This article details a research design to test the efficacy of a 28 day alcohol intervention delivered through a mobile app. The research aims to sample veterans that drink hazardous or harmful amounts of alcohol. To test efficacy of the app Veterans will be given one of two apps. The first is a smartphone app that includes interactive features designed to enhance participants’ motivation and personalized messaging. The second is a smartphone app that provides only government guidance on alcohol consumption. The benefits of each app are to be compared using 3 measures. The findings for this study are due to be published in 2022.
Background: Alcohol misuse is higher in the UK Armed Forces than in the general population. Previous research has shown that interventions delivered via smartphones are efficacious in promoting self-monitoring of alcohol use, have utility in reducing alcohol consumption, and have a broad reach. Objective: This single-blinded randomized controlled trial (RCT) aims to assess the efficacy of a 28-day brief alcohol intervention delivered via a smartphone app (Drinks:Ration) in reducing weekly self-reported alcohol consumption between baseline and 3-month follow-up among veterans who drink at a hazardous or harmful level and receive or have received support for mental health symptoms in a clinical setting. Methods: In this two-arm, single-blinded RCT, a smartphone app that includes interactive features designed to enhance participants' motivation and personalized messaging is compared with a smartphone app that provides only government guidance on alcohol consumption. The trial will be conducted in a veteran population that has sought help through Combat Stress, a UK veteran's mental health charity. Recruitment, consent, and data collection will be carried out automatically through the Drinks:Ration platform. The primary outcome is the change in self-reported weekly alcohol consumption between baseline (day 0) and 3-month follow-up (day 84) as measured using the Time-Line Follow back for Alcohol Consumption. Secondary outcome measures include (1) change in the baseline to 3-month follow-up (day 84) Alcohol Use Disorder Identification Test score and (2) change in the baseline to 3-month follow-up (day 84) World Health Organization Quality of Life-BREF score to assess the quality of adjusted life years. Process evaluation measures include (1) app use and (2) usability ratings as measured by the mHealth App Usability Questionnaire. The primary and secondary outcomes will also be reassessed at the 6-month follow-up (day 168) to assess the longer-term benefits of the intervention, which will be reported as a secondary outcome. Results: The study will begin recruitment in October 2020 and is expected to require 12 months to complete. The study results will be published in 2022. Conclusions: This study assesses whether a smartphone app is efficacious in reducing self-reported alcohol consumption in a veteran population that has sought help through Combat Stress using personalized messaging and interactive features. This innovative approach, if successful, may provide a means to deliver a low-cost health promotion program that has the potential to reach large groups, in particular those who are geographically dispersed, such as military personnel.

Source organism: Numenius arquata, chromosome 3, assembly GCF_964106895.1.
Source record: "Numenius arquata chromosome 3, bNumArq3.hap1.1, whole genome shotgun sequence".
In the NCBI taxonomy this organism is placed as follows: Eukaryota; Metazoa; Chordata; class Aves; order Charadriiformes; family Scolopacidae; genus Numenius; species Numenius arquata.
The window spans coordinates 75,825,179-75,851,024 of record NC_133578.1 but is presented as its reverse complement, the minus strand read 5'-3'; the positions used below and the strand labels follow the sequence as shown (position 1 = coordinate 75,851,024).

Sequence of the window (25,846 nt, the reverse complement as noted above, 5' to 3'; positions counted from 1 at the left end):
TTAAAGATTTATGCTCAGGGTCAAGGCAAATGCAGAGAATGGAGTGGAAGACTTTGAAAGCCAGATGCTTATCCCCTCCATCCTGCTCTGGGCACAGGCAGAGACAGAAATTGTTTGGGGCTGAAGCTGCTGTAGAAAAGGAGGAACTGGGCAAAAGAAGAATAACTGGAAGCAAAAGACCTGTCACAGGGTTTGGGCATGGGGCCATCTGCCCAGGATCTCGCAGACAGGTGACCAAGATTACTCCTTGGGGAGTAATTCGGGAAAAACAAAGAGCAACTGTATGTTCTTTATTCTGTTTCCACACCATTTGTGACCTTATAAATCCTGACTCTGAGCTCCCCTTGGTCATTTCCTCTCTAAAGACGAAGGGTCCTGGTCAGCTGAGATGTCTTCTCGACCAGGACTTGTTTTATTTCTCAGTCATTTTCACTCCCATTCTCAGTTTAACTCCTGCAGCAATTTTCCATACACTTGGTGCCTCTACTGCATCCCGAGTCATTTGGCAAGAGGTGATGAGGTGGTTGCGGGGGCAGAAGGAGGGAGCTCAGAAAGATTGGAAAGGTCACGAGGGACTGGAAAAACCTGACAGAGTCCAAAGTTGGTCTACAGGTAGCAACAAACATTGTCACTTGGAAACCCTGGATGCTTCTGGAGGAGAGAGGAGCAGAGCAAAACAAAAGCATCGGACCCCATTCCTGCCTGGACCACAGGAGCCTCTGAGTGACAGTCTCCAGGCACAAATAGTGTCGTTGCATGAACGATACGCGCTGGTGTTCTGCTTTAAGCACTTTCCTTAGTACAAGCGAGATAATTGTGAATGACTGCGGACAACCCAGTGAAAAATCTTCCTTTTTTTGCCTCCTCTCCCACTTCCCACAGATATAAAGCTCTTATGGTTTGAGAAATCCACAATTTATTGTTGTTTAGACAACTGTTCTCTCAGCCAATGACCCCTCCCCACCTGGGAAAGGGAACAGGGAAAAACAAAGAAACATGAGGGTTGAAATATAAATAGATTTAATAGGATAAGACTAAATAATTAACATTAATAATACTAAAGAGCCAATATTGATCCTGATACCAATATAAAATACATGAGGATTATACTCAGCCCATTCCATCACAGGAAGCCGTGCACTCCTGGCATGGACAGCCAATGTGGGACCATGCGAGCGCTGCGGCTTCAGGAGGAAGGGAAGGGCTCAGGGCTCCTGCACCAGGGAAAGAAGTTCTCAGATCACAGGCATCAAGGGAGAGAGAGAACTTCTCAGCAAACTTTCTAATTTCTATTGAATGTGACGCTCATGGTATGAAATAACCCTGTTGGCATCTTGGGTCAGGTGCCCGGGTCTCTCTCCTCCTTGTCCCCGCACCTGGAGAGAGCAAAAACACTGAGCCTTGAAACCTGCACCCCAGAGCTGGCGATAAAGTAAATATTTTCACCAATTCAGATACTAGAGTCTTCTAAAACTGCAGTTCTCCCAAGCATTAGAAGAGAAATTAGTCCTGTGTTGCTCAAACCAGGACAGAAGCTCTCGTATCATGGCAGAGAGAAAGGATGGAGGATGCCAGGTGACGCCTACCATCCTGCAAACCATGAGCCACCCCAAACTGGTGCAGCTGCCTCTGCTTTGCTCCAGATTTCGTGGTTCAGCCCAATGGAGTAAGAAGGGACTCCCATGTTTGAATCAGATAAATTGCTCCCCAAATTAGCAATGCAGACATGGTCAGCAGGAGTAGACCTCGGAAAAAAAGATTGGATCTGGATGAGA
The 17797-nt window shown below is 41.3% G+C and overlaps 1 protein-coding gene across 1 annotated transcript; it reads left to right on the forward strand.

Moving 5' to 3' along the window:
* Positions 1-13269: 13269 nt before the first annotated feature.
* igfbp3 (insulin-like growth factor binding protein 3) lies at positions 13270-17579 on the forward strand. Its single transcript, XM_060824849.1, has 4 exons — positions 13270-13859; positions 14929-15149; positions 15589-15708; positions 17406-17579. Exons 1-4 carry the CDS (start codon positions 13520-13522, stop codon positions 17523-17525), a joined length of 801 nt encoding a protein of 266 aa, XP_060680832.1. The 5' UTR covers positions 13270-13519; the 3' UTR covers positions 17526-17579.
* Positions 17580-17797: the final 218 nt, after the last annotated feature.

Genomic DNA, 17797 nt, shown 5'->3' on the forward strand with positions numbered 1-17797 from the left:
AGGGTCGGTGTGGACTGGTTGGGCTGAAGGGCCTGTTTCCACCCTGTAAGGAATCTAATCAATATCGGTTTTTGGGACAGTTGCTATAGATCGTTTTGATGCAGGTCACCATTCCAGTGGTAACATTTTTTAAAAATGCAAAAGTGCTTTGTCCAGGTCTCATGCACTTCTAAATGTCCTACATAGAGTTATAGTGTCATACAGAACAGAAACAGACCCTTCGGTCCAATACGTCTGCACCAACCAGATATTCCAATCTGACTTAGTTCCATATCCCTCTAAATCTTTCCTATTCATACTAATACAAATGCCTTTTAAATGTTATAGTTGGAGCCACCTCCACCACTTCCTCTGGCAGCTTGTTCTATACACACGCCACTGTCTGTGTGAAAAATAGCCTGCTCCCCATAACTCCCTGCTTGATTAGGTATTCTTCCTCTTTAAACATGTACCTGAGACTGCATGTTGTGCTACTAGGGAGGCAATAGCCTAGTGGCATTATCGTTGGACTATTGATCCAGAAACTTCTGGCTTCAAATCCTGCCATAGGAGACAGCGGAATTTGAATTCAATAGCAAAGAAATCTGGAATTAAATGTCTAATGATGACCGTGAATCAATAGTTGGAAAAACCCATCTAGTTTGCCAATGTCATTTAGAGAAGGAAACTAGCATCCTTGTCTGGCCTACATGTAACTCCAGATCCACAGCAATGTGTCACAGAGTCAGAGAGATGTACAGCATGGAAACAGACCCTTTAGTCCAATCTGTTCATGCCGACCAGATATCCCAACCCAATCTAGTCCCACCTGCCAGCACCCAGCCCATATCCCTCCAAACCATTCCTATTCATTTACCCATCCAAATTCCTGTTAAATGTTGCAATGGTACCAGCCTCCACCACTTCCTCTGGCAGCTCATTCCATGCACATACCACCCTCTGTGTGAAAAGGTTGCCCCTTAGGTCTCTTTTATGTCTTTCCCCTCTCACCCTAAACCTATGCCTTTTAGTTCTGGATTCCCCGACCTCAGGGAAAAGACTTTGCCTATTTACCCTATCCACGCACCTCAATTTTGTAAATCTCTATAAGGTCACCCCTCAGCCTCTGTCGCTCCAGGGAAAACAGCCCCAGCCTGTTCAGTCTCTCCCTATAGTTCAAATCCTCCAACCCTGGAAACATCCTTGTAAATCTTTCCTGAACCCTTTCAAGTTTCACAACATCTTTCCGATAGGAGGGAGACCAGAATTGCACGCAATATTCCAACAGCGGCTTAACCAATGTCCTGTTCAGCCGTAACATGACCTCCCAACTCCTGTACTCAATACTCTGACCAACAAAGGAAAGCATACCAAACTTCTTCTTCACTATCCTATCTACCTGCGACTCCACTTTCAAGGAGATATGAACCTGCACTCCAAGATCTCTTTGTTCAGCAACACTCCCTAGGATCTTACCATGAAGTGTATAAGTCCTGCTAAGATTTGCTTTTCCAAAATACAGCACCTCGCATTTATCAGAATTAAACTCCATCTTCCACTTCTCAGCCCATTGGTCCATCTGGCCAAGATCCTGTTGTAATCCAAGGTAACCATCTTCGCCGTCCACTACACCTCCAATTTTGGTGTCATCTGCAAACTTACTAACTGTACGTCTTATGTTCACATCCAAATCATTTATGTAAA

Leightley D, Rona RJ, Shearer J, Williamson C, Gunasinghe C, Simms A, Fear NT, Goodwin L, Murphy D. Evaluating the Efficacy of a Mobile App (Drinks:Ration) and Personalized Text and Push Messaging to Reduce Alcohol Consumption in a Veteran Population: Protocol for a Randomized Controlled Trial. JMIR Res Protoc. 2020 Oct 2;9(10):e19720. doi: 10.2196/19720. PMID: 33006569; PMCID: PMC7568221.